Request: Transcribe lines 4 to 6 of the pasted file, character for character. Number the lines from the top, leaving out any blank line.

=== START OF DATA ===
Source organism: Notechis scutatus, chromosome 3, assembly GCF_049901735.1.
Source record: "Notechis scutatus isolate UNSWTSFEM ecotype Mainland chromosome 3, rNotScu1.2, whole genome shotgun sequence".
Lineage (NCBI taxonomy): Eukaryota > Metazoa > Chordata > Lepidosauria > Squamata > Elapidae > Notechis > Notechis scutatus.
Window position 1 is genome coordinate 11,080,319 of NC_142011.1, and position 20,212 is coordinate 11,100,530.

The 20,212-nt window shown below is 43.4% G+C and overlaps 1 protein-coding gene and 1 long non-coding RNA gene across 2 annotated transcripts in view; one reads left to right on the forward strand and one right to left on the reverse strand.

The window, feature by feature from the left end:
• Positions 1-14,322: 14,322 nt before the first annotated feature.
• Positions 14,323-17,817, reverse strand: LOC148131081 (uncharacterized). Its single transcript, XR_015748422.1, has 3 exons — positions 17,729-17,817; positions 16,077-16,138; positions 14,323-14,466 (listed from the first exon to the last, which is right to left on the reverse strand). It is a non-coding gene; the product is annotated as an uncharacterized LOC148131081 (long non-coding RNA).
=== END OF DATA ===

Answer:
Window position 1 is genome coordinate 11,080,319 of NC_142011.1, and position 20,212 is coordinate 11,100,530.

The 20,212-nt window shown below is 43.4% G+C and overlaps 1 protein-coding gene and 1 long non-coding RNA gene across 2 annotated transcripts in view; one reads left to right on the forward strand and one right to left on the reverse strand.

The window, feature by feature from the left end: